The African Development Bank (AfDB) grants South Sudan $14 million to boost agriculture. Photo AFP


The African Development Bank (AfDB) has signed an agreement with South Sudan to give Juba a $14 million grant to boost agriculture.

According to a statement seen by The EastAfrican, The Agricultural Markets, Value Addition and Trade Development five-year project which aims to enhance agricultural productivity will be implemented by the Food and Agriculture Organization of the United Nations in close liaison with South Sudan’s Ministry of Agriculture and Food Security.

“The project will help increase productivity and incomes of almost 20,000 farming families in Central and Eastern Equatoria and Jonglei states, most of whom are formerly internally displaced persons who have now returned to their homes.

“The project will create aggregation business opportunities for farmers and traders, including women and youth, and provide them with new skills and the agro-processing equipment they need to produce competitive products. Farmer groups joining the aggregation centres will have their products not only tested and quality certified, but also traded with the private sector on their behalf,” the statement says.

Speaking during the signing ceremony in Juba on Wednesday, South Sudan’s Minister of Finance and Planning Athian Ding Athian praised AfDB for the great support granted.

“A diversified economy away from oil and long-term growth depends on promoting agribusiness development.

“With the support from our partners, we are building an improved marketing and trade environment for agribusinesses, increasing people’s incomes and creating new jobs, particularly for the youth,” he said.

AfDB South Sudan Country Manager, Benedict Kanu, said, “a key factor explaining Africa’s and indeed South Sudan’s low level of agricultural value addition is the inefficient marketing infrastructure. This prevents farmers and processors from realising the full value of their produce, even in their raw form.”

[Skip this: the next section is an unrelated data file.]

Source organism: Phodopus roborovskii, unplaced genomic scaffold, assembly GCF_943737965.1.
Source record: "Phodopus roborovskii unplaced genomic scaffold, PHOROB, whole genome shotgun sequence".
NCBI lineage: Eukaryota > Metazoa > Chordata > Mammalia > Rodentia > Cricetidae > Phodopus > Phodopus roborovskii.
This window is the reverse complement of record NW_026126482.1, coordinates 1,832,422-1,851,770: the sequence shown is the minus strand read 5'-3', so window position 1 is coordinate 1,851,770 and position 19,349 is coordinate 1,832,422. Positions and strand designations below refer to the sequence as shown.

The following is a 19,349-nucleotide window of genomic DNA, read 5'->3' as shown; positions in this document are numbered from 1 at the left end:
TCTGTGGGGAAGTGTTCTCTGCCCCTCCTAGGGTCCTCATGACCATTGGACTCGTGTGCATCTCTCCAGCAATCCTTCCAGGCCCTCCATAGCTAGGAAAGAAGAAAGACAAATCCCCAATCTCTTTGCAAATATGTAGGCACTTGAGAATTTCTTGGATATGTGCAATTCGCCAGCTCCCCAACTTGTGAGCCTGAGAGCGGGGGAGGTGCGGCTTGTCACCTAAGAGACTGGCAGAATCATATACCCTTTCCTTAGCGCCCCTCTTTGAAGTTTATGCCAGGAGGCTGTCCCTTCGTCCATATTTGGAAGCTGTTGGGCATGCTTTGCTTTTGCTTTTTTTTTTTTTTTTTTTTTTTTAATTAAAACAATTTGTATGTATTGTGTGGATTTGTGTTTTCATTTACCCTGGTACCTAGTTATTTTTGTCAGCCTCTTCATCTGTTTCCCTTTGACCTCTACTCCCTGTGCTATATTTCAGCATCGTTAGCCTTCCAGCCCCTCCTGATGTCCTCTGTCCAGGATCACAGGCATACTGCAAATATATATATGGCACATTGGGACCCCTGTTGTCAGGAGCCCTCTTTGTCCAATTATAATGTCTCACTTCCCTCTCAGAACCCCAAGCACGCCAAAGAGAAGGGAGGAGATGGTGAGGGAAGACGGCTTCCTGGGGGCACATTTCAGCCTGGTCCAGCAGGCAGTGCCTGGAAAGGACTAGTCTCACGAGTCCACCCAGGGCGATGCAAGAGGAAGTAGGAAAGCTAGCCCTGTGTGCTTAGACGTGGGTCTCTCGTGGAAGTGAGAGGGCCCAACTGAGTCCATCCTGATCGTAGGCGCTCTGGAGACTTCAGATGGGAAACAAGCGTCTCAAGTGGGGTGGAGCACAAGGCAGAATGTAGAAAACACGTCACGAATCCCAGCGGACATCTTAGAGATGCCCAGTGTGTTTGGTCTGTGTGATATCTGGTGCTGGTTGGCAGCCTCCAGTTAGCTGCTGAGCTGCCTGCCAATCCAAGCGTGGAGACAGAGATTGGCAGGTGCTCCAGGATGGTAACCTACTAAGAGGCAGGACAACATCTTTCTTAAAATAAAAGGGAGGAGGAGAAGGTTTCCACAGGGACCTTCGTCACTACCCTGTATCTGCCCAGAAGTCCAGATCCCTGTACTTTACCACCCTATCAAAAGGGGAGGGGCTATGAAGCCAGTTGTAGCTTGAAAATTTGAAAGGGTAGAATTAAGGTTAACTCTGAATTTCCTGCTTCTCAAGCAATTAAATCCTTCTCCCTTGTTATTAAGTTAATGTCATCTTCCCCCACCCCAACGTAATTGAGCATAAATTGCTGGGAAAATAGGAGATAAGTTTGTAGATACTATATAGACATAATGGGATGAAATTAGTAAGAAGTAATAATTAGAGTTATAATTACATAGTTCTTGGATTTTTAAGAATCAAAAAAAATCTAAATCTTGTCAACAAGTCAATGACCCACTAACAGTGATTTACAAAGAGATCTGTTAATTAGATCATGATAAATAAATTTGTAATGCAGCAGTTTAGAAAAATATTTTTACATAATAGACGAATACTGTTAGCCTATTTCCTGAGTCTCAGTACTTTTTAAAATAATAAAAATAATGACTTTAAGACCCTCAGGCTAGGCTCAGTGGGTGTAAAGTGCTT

South Sudan has considerable unrealised agricultural potential, but the effects of continued violence combined with unprecedented flooding have seriously damaged food production, resulting in a huge food import bill, according to AfDB.

“Thanks to this generous contribution from the African Development Bank, farmers will move faster from subsistence to commercial agriculture by having access to new technologies, markets and linkages with other services and actors,” said Meshack Malo, FAO Representative in South Sudan.

Despite the country’s agricultural potential and 78 percent of the population employed in agriculture, the sector contributes only one-tenth of the GDP of South Sudan.

The country’s agricultural products struggle to find their way into international markets due partly to the lack of adequate food quality controls, according to reports.

In January 2020, President Salva Kiir said he was banking on oil money to revive South Sudan’s stalled agriculture and save its population from perennial dependence on food imports and relief supplies.

The plan, which he announced last year after visiting his farm in Gorom in the capital Juba, sought to tap into the earnings from oil and reinvest it into agricultural production as part of efforts for the country, ravaged by civil conflict since 2013 and 2016, to return to normalcy.

But the then Agriculture and Food Security Minister, Onyoti Adigo, cautioned against relying on the promised funds.

“We don’t need to count our eggs before they hatch. We have seen several scenarios where the council of minister approves monies but my ministry didn’t get them,” he said.

“The president should take strict decisions which require the Finance ministry to release those funds so that we can implement this plan successfully.”

Since 2015, agriculture has been severely neglected despite the huge potential South Sudan has with sufficient arable land. According to the United Nations Food and Agriculture Organisation (FAO), only about 5 per cent of South Sudan is cultivated due to the civil war that started in 2013, and inadequate investment in the agriculture sector. - Garang A. Malak, The EastAfrican